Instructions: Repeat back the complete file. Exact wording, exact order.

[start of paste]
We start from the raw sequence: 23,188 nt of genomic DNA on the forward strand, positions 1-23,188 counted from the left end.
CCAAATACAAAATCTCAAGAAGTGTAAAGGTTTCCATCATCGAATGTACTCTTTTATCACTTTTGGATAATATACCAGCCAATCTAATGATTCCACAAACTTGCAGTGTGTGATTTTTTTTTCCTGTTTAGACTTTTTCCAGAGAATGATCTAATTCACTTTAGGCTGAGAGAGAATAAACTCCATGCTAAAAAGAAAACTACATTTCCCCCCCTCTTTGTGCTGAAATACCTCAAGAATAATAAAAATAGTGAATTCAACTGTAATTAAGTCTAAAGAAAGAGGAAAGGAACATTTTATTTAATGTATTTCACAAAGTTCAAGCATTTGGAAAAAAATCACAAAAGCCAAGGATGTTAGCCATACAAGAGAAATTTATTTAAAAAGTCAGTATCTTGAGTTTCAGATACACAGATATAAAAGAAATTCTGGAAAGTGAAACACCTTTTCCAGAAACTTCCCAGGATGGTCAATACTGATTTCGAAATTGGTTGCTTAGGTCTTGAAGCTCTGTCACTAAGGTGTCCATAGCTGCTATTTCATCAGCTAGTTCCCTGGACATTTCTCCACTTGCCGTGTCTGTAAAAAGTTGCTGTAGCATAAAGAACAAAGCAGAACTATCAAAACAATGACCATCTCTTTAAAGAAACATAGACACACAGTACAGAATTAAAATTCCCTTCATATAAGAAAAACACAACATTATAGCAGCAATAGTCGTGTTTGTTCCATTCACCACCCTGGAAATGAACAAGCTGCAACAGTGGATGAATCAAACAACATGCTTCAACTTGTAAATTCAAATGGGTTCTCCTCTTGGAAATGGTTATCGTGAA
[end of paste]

We start from the raw sequence: 23,188 nt of genomic DNA on the forward strand, positions 1-23,188 counted from the left end.
CCAAATACAAAATCTCAAGAAGTGTAAAGGTTTCCATCATCGAATGTACTCTTTTATCACTTTTGGATAATATACCAGCCAATCTAATGATTCCACAAACTTGCAGTGTGTGATTTTTTTTTCCTGTTTAGACTTTTTCCAGAGAATGATCTAATTCACTTTAGGCTGAGAGAGAATAAACTCCATGCTAAAAAGAAAACTACATTTCCCCCCCTCTTTGTGCTGAAATACCTCAAGAATAATAAAAATAGTGAATTCAACTGTAATTAAGTCTAAAGAAAGAGGAAAGGAACATTTTATTTAATGTATTTCACAAAGTTCAAGCATTTGGAAAAAAATCACAAAAGCCAAGGATGTTAGCCATACAAGAGAAATTTATTTAAAAAGTCAGTATCTTGAGTTTCAGATACACAGATATAAAAGAAATTCTGGAAAGTGAAACACCTTTTCCAGAAACTTCCCAGGATGGTCAATACTGATTTCGAAATTGGTTGCTTAGGTCTTGAAGCTCTGTCACTAAGGTGTCCATAGCTGCTATTTCATCAGCTAGTTCCCTGGACATTTCTCCACTTGCCGTGTCTGTAAAAAGTTGCTGTAGCATAAAGAACAAAGCAGAACTATCAAAACAATGACCATCTCTTTAAAGAAACATAGACACACAGTACAGAATTAAAATTCCCTTCATATAAGAAAAACACAACATTATAGCAGCAATAGTCGTGTTTGTTCCATTCACCACCCTGGAAATGAACAAGCTGCAACAGTGGATGAATCAAACAACATGCTTCAACTTGTAAATTCAAATGGGTTCTCCTCTTGGAAATGGTTATCGTGAA